GORDON SANITAIRE by Gordon Urquhart (XLII)


The phone calls came in a flurry. Actually they weren’t all phone calls: Jeremy called us on Skype, which is a phone call with pictures, video, on the computer – he was calling from his suite in the Hôtel Meurice, where he stays in Paris each year for the microsurgery conference, and he said he would be home in early December, and could fit us in if we wanted to do something seasonal. Nancy discovered that Marcus had issued a statement on his personal website, which said he was looking forward to returning to Australia for the first time in two years, but was sad that the Wiener Symphoniker[1] would be taking a break from touring, and he hoped to take up further conducting opportunities in the new year. Dymphna, on the other hand, made a traditional phone call, informing us that she would be leaving for a three month sojourn with an Amazonian tribe which has an unpronounceable name and has a matriarchal social structure, but would like to see us before she left. She said something about the experience being empowering to her “as a woman”, which seemed redundant to me, and added that it might even help with her ambition to launch a hostile takeover of rival agency Dick’s Ideas Lab  when she returned. I liked her using the word ambition – very much indeed – and offered advice about how to destroy her rival, but Dizz informed me that things are not done that way in advertising these days.

It seemed a perfect opportunity to hold an Urquhart Christmas function, as all branches of the family would be in town for a brief window of time. A team of party planners were engaged to help with the arrangements, and finalise the timetabling of the thing, but by the time Jeremy was in Washington for Thanksgiving (and to give evidence before a Congressional committee investigating corruption in the pharmaceutical industry) the arrangements were settled, and he confirmed that he would be attending. Of course Nancy and I see the grandkids quite frequently and we do our fair share of babysitting, but to have all the parents and all the kids together, with their grandparents, is a rare treat.

Francesca was the boss of the planners and she did a fine job in the room we booked on the top floor of Vino Conto Salato. The room has a very fine view of Sydney Harbour, which is almost as good as the views from my house, and inside there were huge bowls of eggnog and rum punch, there were flashing fairy lights, and tinsel, and three Christmas trees (Nancy and I have always been partial to the idea of more than one Christmas tree). Carols played on the sound system, and so did Bing Crosby, and novelty Christmas songs played too, including the one everyone loved, which was dogs barking to the tune of yet more Christmas songs. The technical team had done Francesca proud, producing a room with air conditioning so chilly that scarves and playfully festive jumpers had to be worn, lest you acquired hypothermia, and the windows appeared to have a build-up of snowy deposits in their lower corners. We ate roasted meats of several kinds and gravy and pudding and warmed ourselves by a large open fire at one end of the room.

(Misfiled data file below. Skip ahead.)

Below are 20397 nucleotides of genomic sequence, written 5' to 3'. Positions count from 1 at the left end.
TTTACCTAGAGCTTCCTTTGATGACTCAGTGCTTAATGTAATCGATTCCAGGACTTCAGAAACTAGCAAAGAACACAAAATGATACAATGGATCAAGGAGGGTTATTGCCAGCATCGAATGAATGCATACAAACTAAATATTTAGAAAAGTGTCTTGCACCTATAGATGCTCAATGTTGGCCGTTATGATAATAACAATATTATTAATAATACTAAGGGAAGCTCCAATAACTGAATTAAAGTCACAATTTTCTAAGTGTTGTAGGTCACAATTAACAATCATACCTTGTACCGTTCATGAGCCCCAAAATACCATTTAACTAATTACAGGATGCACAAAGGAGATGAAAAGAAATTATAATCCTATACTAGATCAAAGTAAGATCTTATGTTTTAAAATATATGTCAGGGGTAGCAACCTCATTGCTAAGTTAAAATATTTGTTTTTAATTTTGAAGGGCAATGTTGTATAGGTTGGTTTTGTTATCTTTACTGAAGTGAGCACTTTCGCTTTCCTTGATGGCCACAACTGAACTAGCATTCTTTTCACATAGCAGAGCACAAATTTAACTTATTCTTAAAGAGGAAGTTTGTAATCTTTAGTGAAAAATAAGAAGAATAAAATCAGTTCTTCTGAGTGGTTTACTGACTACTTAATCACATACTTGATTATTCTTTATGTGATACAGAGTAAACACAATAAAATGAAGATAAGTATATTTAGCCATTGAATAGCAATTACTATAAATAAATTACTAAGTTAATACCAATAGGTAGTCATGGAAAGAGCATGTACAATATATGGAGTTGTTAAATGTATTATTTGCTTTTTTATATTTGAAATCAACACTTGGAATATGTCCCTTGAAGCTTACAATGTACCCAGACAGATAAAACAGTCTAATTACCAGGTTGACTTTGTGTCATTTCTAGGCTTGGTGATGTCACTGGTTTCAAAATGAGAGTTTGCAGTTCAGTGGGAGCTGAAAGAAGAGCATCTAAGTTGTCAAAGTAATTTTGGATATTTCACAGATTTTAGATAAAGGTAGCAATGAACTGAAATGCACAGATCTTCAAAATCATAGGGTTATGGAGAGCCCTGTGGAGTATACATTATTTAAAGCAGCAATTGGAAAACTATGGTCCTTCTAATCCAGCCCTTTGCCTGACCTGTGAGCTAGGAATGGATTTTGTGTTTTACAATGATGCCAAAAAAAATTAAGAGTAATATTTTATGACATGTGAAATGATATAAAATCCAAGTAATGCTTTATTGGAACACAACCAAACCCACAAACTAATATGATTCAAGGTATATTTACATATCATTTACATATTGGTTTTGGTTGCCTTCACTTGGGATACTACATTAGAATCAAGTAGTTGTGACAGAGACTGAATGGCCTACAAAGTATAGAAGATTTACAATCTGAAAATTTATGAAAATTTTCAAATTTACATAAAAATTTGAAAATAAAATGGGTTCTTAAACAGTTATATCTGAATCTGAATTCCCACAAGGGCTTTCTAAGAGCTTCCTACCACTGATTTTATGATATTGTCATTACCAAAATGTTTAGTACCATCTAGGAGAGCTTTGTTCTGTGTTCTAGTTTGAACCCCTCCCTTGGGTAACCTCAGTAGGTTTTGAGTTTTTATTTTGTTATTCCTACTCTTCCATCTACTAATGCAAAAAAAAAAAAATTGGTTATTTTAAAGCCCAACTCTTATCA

I popped out at one point, for a quick trip to the gents, and while I was gone Santa made a flying visit, distributing gifts to everybody who had had done well in their exams[2]. The grand kids were all pleased with their Apple products. Their parents enjoyed the day too. Most pleased of all, though, was Titus, who sat near me during lunch, and said, at the end of the day, as the parents started gathering their children and belongings, “God bless us every one!” He added shortly after: “I was being ironic” and we all laughed.

That’s the end for 2012. It’s been fun.

[1] Vienna Symphony, to you and me.

[2] Which means all the grandkids. Urquharts don’t do badly in exams.

Published in: on November 26, 2012 at 7:44 pm  Leave a Comment  

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